Even in modern, democratic, Korea there are sources of bad feelings towards America.  One incident that showed this sentiment was the 2008 protests against American beef being imported into Korea.  During the protests tens of thousands of Koreans came out into the streets in Seoul demanding that American beef be banned out of fear of it being contaminated with mad cow disease, despite American and Seoul reassurances of the meats safety.8  Another major current cause of anti-American feelings are actions by U.S. service men in Korea.  In 2002 a U.S. Army vehicle ran over two Korean teenage girls killing them.  Due to the Status of Forces Agreement the United States has with Korea, the service men responsible for the accident were tried by an American court martial and found not guilty.  After the men were acquitted it led to massive protests against America, including isolated incidents of attacks against American property and even an attack against an American soldier.  There have been other cases of American soldier’s actions that have added to anger at America’s presence on the peninsula, including cases of American soldiers raping Korean women.  While American soldiers’ illegal or barbarous actions are unfortunate, they are punished according to the SOFA, which is similar to agreements that the U.S. has in other countries in which it has a military presence in.  Also, if Korea wanted American forces to leave, it could request them to do so.

Notwithstanding these sentiments, relations between South Korea and the U.S. remain close.  This can be seen in the recent free trade agreement signed between the two countries and in South Korea’s continued request for the presence of American service men.  Some of the reasons for anti-American sentiments are legitimate, such as the lack of care America showed during its occupation and American support for authoritarian leaders, but others are based on myths and misunderstandings.  With a hostile neighbor to its north, South Korea benefits from being under the U.S. nuclear umbrella and from having U.S. troops to deter an invasion.  The U.S. benefits by having a strong ally in the important East Asia region and by having a good trading relationship.  While more care needs to be taken on both sides to maintain a harmonious relationship, there are positive signs.  In a 2013 Pew poll, it was found that 78 percent of Koreans have a favorable view of the United States, one of the countries with the highest favorable view of America in the world.9  Anti-American voices may speak louder, and when there is an incident that puts the U.S. in a bad light anti-American attitudes may flare, but overall the view of America is positive.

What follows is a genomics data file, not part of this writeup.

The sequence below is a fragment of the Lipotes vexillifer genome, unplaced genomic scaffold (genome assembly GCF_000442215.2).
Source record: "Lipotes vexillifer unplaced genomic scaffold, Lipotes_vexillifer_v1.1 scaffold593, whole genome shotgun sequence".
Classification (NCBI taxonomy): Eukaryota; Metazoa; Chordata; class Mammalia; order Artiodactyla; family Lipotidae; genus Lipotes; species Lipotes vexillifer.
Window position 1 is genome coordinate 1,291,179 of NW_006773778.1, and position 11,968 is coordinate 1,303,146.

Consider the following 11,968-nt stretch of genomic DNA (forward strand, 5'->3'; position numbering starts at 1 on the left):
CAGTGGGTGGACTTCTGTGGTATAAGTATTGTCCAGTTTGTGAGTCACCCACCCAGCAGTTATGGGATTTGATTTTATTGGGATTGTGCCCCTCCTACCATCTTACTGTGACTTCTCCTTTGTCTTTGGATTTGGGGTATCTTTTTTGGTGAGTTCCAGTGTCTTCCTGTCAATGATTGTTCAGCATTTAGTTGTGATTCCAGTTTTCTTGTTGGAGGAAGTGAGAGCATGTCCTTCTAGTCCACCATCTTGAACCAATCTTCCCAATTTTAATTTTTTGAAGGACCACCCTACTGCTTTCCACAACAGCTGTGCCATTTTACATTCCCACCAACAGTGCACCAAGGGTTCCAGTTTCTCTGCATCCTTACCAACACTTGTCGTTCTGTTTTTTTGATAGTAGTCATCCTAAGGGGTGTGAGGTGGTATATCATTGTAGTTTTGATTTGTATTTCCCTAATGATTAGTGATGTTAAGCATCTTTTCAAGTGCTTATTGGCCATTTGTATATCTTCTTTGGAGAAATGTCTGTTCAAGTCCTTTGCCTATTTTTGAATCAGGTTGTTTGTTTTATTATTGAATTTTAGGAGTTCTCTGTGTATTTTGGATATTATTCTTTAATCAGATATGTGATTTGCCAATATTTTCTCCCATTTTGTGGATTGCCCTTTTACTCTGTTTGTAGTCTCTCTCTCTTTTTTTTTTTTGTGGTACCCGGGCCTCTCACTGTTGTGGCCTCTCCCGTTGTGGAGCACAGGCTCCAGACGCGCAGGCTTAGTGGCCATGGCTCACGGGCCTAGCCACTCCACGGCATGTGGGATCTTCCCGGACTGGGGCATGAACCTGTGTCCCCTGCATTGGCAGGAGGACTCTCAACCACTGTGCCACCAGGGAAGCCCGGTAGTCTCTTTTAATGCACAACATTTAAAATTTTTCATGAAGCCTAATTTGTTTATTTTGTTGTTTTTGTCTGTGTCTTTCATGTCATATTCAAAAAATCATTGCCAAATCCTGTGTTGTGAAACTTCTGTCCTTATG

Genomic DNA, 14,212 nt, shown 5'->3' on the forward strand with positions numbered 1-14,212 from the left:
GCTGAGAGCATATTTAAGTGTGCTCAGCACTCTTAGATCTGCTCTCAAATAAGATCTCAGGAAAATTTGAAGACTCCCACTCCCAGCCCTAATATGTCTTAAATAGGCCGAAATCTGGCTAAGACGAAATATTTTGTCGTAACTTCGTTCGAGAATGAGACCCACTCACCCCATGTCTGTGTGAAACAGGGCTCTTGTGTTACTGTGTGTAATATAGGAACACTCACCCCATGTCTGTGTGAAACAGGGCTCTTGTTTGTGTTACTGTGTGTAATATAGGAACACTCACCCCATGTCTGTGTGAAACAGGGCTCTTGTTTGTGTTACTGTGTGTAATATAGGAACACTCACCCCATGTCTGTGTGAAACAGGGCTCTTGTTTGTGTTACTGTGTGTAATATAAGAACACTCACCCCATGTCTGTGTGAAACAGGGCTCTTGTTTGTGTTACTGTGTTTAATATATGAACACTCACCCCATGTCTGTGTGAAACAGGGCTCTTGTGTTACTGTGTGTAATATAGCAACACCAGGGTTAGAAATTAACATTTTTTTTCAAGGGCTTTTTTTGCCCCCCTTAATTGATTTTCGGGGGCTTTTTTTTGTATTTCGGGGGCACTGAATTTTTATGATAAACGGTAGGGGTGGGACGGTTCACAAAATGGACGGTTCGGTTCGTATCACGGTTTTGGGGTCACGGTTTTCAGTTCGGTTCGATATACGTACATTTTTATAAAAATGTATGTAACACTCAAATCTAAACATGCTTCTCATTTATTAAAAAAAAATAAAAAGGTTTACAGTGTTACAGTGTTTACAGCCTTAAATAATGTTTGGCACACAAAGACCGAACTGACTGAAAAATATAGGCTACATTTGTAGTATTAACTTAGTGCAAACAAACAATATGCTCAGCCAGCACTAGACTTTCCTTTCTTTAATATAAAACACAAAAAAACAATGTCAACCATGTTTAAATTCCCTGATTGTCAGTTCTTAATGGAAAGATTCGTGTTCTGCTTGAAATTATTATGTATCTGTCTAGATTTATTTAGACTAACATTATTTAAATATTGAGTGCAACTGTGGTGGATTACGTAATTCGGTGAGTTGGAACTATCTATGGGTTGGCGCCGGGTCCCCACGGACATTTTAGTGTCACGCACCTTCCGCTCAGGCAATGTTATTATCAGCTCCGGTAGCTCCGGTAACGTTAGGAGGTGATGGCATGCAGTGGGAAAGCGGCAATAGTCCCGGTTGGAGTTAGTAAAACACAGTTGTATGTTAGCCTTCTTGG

1. BBC World Service, Views of US Continue to Improve in 2011 BBC Country Rating Poll (accessed December 11, 2013); available from

2. B.R. Myers, The Cleanest Race: How North Koreans See Themselves and Why It Matters (Brooklyn: Melville House Publishing, 2010).

3) Jongsuk Chay, Diplomacy of Aysmmetry: Korea- American Relations to 1910 (Honolulu: University of Hawaii Press, 1990), 56.

4) The Avalon Project, Cairo Conference 1943 (accessed December 11, 2013), available from

5) Richard C. Allen, Korea’s Syngman Rhee: An Unauthorized Portrait (Tokyo: Charles E. Tuttle Company, 1960), 75-79.

6) Donald N. Clark, “Bitter Friendship: Understanding Anti-Americanism in South Korea,” in Korea Briefing: 1991, ed. Donald N. Clark (Boulder: Westview Press, 1991), 158.

7) Kim Kyong-Dong, “Korean Perceptions of America, in Korea Briefing:1993, ed. Donald N. Clark (Boulder: Westview Press, 1993), 172.

8) NBC News, 50,000 South Koreans Protest against U.S. Beef, July, 2008 (accessed December 12, 2013); available from

9) Pew Research, Chapter 1: Attitudes toward the United States, July, 2013 (accessed December 12, 2013); available from


About Leon Whyte

I'm a recent graduate of the Fletcher school of Law and Diplomacy. My interests include Pacific Asia and Security. I am looking for related opportunities.
This entry was posted in International Relations, Korea, Pacific Asia, Uncategorized and tagged , , , , , , . Bookmark the permalink.